Early signs: Pope Francis, who is proving to be far more progressive than his predecessors is shaking up some Catholic traditions and is the first Pope to embrace Twitter. Another sacred icon, funerals, is now being live-streamed so that those far away can join in the event.

Mobile Opens Doors: Especially in emerging markets and poverty stricken areas, mobile devices are becoming a gateway to new business tools, education, and new markets.

Early signs: iCow is a mobile application that helps cattle farmers in Kenya optimize milk production and provides tips to keep the animals healthy. The app also keeps track of milk production, breeding and gestation.

Telepathic Technology: As brain-computer interfaces become more sophisticated and accurate, we are getting closer and closer to actually being able to read someone’s mind and mood. This technology can then instantly create custom responses, based on the data input.

Early signs: In Australia, as part of an effort to raise awareness about driving a car was designed that uses neuron-technology to make it go when drivers are paying attention and slow when they’re not. In a joint project, the Japanese and US Armies are attempting to develop a helmet that would read brainwaves and eventually could allow soldiers to transmit code words to each other just through the power of their minds.

Mindful Living: It should come as no surprise to us that the bombardment of technology upon our daily lives is causing both a huge surge in usage and an almost counter culture shunning of it. People are hungry to live in a more conscious way, shutting out distractions and focusing on the moment.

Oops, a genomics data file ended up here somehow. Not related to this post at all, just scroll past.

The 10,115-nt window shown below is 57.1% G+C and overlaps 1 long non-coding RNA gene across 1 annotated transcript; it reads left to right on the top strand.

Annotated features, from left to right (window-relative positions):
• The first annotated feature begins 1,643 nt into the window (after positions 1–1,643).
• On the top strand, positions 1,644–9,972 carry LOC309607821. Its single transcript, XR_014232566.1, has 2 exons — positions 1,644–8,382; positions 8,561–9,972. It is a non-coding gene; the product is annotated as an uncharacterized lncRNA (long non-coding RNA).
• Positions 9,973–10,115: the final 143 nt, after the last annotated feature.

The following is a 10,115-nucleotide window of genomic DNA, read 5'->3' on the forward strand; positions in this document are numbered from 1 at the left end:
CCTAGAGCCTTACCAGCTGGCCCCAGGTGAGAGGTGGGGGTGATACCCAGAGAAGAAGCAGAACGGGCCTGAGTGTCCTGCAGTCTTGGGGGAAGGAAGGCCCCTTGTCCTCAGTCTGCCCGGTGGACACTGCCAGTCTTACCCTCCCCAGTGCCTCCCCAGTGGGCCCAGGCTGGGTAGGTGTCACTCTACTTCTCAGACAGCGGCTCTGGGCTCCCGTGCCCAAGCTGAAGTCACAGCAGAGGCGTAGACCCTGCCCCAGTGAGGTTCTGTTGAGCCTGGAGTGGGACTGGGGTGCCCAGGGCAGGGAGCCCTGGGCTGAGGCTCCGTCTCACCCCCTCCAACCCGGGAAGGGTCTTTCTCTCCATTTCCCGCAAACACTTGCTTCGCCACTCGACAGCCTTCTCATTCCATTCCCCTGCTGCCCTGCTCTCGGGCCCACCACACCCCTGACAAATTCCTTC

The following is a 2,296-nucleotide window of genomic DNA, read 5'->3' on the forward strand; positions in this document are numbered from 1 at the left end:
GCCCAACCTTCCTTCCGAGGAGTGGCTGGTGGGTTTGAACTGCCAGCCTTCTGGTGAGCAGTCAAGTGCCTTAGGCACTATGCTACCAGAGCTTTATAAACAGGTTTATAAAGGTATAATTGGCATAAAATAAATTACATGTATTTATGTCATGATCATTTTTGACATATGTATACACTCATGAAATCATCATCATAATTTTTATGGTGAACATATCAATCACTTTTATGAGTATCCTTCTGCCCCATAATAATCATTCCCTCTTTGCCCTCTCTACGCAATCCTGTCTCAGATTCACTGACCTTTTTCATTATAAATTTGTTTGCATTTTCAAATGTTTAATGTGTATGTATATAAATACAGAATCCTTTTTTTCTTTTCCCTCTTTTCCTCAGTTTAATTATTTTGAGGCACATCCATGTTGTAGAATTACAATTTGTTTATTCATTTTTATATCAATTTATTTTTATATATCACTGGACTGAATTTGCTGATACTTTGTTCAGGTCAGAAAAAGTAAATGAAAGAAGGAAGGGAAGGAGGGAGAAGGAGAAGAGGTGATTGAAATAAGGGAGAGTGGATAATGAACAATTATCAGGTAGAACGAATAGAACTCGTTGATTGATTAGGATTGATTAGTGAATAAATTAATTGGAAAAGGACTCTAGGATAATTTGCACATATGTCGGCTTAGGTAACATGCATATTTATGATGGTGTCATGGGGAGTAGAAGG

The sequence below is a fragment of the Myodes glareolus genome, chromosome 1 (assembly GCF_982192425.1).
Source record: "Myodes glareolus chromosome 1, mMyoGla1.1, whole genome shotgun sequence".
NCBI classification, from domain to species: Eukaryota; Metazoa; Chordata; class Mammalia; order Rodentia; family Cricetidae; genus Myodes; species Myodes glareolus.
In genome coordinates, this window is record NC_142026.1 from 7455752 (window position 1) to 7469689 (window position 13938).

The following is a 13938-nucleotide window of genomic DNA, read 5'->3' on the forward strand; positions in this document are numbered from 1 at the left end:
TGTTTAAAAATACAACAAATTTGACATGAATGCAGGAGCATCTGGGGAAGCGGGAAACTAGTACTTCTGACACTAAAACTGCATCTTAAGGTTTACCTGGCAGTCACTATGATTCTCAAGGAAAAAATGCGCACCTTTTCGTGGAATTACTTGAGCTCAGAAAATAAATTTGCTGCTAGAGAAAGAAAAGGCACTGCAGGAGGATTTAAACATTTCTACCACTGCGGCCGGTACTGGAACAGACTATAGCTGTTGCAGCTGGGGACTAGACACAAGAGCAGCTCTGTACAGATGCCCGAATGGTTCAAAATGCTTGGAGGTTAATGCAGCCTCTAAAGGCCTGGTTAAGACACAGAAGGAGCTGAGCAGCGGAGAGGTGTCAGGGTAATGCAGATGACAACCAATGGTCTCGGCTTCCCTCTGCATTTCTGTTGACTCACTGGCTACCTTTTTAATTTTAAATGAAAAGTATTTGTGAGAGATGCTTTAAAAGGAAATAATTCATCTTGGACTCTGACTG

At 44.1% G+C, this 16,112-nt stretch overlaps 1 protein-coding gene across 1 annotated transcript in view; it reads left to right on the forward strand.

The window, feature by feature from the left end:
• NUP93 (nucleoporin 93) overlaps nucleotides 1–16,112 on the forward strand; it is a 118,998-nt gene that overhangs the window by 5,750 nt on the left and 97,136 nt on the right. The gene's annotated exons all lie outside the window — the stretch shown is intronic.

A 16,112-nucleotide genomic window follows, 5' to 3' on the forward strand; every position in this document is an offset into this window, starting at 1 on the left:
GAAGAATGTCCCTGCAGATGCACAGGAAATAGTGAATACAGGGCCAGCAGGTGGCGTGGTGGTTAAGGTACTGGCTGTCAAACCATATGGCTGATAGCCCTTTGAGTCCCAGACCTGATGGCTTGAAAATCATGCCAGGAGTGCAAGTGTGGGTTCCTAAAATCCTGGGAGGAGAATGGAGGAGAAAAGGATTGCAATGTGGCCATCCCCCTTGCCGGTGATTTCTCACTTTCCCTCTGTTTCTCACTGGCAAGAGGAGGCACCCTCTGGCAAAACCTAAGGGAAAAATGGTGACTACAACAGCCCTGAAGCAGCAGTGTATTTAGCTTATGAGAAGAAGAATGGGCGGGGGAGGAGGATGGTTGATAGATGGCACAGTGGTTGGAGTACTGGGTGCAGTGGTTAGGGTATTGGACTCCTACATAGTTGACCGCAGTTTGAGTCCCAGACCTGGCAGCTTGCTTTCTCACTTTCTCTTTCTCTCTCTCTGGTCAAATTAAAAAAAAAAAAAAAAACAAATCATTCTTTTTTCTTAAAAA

Early signs: Google holds bimonthly silent “mindful lunches” that allow their employees to commune with themselves and just be. Along the same lines, there’s a big backlash against the FOMO (fear of missing out) movement, which drives people to multitask and feel stressed because they can never keep up. The JOMO (joy of missing out) crowd encourages people to be grateful that they can and do shut down their technology and the noise that comes with it.

The Age of Impatience: Ironically, the last of the ten trends is all about how the constant on-demand economy and information flow has accelerated consumers’ expectation for speed and ever-availability. This combination of impatience and impulsiveness just keeps intensifying.

Early signs: This is one of the more mature trends, so it feels pretty mainstream. Services like Netflix have turned us into binge watchers – often consuming an entire season’s worth of shows in a single weekend. In the same vein, Amazon’s same or next day delivery has made the more typical 3-5 days delivery seem out of touch and unrealistic.

These are trends we can’t ignore.  They’re already influencing our world and it’s just begun.

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JWT Intelligence — Trends for 2013

December 21st, 2012 · Trends

The end of the year = predictions for the upcoming year.  All of them are interesting but the one I really put stock in is JWT‘s annual trends report.  They invest a huge amount of time and money to explore and investigate our culture and I’m always impressed by the line-up of experts they reach out to, before they release their report.

Check out their trends for 2013 in this 2 minute video and then you can read a little from JWT’s Director of Trendspotting, Ann Mack as she answers a few of my questions about the trends and how they impact you.



The ten trends for 2013 are: (buy the complete 177 page report here)

  1. Play As a Competitive Advantage
  2. The Super Stress Era
  3. Intelligent Objects
  4. Predictive Personalization
  5. The Mobile Fingerprint
  6. Sensory Explosion
  7. Everything Is Retail
  8. Peer Power
  9. Going Private in Public
  10. Health & Happiness: Hand in Hand

I had a chance to ask Ann Mack (JWT’s Director of Trendspotting) a few questions.  Here’s what she had to say:

What trend surprises you the most?